Glimpses #9: Germany, Italy, Switzerland

September 15, 2017

Originally intended as a small book, “Glimpses: In which a Casual Traveler Ruminates on Passing Scenes—1989-2011″, I should like to share it with my readers in a more informal manner as a series of Blogs. The introduction and first two “Glimpses” are in the Blog uploaded on October 2, 2016

Germany: Cologne: While visiting a distinguished photographer at his sumptuous apartment, the walls covered with photographs of famous people and places covering who knows how many decades, we approach the elderly gentleman seated in his wheelchair as our introductory remarks are translated by a serious-faced woman, too young to be his wife, perhaps his attendant. The meeting had been arranged by the director of Amerika Haus, a cultural arm of the U.S. Government at which I had recently lectured on a book I had written about the Cologne-based etcher/painter Heinrich J. Jarczyk. The very formal introductions completed, Cornelia casually asked if we could take a photo. Astonished glances of consternation were quickly and silently exchanged between the famous photographer and his attendant. A photo? Within moments we had quickly realized the misunderstanding. Our request was interpreted as our taking one of his photographs from his walls and the agitation perhaps on deciding which one to give up to these upstart American visitors! When Cornelia held up her camera, however, smiles and sighs of relief suddenly lightened the room and the situation — ah, the joys of bumbling along in a foreign country.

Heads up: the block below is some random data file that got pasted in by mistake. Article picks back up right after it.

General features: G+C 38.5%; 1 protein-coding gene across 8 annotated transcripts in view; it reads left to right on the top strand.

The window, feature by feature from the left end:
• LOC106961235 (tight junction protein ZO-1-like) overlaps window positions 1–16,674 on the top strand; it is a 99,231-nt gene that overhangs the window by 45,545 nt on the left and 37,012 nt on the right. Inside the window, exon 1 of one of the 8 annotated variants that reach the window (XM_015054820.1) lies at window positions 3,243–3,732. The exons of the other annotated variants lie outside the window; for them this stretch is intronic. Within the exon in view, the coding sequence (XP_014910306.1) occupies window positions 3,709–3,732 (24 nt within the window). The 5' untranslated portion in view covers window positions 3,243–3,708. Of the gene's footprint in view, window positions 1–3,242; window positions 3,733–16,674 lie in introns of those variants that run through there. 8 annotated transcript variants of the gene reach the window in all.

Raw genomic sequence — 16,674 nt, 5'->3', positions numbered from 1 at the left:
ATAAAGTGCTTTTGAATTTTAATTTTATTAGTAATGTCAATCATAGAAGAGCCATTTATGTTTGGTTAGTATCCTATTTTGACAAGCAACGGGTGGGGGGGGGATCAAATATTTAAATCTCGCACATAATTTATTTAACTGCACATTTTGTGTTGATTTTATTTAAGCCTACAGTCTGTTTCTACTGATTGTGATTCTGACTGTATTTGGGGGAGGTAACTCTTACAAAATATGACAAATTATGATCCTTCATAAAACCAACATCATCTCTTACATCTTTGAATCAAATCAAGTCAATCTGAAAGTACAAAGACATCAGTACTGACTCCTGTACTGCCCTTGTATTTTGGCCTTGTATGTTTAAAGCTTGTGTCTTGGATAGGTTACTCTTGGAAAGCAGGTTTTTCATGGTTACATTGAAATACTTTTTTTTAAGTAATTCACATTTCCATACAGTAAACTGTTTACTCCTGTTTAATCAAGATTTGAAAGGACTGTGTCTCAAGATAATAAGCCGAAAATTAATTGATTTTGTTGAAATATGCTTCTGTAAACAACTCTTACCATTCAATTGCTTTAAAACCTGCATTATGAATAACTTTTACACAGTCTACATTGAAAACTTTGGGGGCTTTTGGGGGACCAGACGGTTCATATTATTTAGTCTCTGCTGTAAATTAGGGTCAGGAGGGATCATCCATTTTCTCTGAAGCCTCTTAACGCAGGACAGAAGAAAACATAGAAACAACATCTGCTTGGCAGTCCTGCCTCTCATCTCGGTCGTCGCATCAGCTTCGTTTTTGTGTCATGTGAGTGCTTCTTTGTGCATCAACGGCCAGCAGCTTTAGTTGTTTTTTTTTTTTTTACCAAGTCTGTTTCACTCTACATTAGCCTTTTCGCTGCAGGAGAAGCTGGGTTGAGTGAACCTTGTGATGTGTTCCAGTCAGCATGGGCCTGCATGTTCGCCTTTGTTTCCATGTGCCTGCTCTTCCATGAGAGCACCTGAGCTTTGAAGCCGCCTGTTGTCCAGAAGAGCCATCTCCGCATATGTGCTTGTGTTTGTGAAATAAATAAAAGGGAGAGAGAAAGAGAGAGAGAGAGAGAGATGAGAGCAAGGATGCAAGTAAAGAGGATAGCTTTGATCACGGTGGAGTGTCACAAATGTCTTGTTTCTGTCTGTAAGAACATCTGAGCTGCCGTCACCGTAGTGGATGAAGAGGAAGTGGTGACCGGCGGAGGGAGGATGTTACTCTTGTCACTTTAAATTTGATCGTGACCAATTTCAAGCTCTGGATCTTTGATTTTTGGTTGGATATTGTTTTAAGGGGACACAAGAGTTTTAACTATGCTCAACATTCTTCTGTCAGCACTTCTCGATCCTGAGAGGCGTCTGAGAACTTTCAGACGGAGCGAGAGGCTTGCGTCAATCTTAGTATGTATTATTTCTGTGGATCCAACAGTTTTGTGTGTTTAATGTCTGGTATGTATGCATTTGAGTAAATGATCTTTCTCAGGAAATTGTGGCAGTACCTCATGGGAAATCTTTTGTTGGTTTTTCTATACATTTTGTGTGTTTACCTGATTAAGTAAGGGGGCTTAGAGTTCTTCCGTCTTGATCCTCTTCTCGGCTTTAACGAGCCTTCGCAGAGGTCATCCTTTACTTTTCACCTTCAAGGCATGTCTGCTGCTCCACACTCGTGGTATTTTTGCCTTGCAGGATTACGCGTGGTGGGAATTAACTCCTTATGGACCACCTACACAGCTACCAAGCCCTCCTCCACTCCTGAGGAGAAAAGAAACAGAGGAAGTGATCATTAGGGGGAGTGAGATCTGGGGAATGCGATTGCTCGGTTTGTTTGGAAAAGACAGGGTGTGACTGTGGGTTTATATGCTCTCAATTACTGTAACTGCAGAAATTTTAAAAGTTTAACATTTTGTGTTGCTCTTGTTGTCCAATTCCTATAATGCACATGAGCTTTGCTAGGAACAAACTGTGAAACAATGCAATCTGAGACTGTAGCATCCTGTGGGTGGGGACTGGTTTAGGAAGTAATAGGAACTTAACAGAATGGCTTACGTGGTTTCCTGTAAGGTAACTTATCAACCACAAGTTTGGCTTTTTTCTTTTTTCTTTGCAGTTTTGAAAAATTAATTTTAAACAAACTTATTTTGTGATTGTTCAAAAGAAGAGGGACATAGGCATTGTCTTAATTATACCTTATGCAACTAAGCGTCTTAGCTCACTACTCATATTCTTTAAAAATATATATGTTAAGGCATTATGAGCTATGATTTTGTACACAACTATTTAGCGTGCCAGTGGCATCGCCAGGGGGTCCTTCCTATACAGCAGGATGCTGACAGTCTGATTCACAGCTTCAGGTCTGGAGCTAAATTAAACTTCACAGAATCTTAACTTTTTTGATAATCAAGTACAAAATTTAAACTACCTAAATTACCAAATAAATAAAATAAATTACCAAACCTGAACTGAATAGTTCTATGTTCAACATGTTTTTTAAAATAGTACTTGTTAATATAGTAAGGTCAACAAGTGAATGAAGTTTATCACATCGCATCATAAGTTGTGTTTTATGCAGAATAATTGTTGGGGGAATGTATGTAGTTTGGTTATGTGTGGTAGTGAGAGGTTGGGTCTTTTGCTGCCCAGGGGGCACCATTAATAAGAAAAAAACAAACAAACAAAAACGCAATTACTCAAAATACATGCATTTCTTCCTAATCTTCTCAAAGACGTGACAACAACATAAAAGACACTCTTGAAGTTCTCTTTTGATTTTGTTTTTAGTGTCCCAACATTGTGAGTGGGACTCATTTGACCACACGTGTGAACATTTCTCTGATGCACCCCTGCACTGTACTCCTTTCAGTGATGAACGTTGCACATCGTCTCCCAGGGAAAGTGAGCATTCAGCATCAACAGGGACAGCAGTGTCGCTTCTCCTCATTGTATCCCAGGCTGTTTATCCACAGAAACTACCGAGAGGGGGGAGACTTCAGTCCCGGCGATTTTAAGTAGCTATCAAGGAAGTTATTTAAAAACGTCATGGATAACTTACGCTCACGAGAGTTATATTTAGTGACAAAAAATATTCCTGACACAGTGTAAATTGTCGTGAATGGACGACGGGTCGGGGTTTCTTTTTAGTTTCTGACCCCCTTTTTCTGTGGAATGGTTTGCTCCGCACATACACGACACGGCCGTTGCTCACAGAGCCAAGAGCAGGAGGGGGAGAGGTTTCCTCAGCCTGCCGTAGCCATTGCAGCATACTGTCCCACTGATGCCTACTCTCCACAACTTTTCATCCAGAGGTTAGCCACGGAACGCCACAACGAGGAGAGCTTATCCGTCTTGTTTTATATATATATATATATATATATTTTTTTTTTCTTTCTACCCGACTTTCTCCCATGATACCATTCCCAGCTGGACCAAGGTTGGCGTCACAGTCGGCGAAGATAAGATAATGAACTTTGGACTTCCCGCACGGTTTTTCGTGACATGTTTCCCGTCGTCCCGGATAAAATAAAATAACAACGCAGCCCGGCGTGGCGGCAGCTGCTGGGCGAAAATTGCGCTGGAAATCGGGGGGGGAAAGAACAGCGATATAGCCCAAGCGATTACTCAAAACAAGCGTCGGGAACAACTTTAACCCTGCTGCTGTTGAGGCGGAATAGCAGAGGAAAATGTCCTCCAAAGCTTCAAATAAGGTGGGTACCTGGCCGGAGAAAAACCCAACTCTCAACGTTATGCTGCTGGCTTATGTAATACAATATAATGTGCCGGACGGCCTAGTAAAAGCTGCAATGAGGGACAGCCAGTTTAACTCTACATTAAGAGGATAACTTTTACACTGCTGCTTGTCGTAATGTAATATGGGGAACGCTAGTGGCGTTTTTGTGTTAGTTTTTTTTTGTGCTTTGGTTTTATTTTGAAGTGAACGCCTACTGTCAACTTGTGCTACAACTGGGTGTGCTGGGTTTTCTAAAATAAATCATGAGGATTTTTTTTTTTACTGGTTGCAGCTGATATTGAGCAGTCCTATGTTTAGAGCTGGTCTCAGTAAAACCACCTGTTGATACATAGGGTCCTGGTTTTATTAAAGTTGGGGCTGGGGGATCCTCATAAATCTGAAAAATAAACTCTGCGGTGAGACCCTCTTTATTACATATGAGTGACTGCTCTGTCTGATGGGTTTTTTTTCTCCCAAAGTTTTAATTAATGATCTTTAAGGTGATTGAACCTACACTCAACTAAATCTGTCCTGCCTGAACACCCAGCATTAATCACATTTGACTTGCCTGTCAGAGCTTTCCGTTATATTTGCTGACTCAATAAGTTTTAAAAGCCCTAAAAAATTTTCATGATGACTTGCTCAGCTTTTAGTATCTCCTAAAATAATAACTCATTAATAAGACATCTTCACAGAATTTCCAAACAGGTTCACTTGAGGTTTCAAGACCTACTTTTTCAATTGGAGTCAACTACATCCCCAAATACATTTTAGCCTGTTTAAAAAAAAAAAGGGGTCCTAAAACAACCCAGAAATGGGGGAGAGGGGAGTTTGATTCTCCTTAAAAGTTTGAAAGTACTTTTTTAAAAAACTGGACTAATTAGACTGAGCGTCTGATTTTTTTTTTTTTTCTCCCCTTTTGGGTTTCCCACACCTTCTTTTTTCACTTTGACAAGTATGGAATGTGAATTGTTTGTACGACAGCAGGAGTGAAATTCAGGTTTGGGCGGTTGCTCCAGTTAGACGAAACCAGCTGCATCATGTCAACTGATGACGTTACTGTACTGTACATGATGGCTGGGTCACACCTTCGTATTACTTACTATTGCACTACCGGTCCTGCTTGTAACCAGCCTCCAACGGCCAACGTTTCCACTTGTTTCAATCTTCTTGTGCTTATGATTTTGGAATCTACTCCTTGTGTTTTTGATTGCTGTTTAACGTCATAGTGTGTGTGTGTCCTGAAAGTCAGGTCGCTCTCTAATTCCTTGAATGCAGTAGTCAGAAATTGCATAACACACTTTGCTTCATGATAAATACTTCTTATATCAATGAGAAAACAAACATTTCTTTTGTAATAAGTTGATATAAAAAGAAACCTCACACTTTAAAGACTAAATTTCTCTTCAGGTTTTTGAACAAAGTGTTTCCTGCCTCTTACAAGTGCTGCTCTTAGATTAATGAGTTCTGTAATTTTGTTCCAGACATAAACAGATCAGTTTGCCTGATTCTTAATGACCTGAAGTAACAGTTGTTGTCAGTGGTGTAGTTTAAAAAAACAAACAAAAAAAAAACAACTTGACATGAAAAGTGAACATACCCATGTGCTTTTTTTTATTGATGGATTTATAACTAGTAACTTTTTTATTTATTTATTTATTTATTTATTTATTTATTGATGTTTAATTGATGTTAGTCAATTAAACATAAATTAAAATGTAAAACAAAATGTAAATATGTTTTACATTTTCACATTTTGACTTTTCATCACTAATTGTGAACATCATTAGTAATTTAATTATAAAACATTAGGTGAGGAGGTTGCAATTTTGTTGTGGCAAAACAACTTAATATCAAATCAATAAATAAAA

Italy: Siena: Treated to the lauded Italian sense of style in the tiny, front show-window of a shoe store: a single shoe atop a piece of drapery folded just so. (There is a European saying: “The French, with their logic, should think of it; the Italians, with their style, should design it; the Germans, with their sense of order, should build It.”). Siena is a beautiful little city, full of beautiful women (I never saw so many in one place!), many with high heels and all their elegant finery zipping along on tiny Vespas.

Switzerland: Berne: Friday evening and we seek out a synagogue to see if we can attend services. Two exotic/ commonplace surprises: Cornelia had to sit in a separate location high up in a balcony at the rear, and the strange sense of familiarity as the German-speaking rabbi switched to the same ancient Hebrew prayers we hear at home.

Italy: Venice: On the way back to the train station, crossing over the Rialto Bridge with Gabi and Norbert — the setting sun off to our left just as we reached its crest. Lovely! (Note: Gaby and Norbert Witmer, friends who live in Deichelweg outside of Munich and whom we met through the Jarczyks; we took many trips with them through southern Germany and northern Italy).

 

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Glimpses #2: Belgium, Germany

October 14, 2016

Originally intended as a small book, “Glimpses: In which a Casual Traveler Ruminates on Passing Scenes—1989-2011″, I should like to share it with my readers in a more informal manner as a series of Blogs.. The introduction and first two “Glimpses” are in the Blog uploaded on October 2, 2016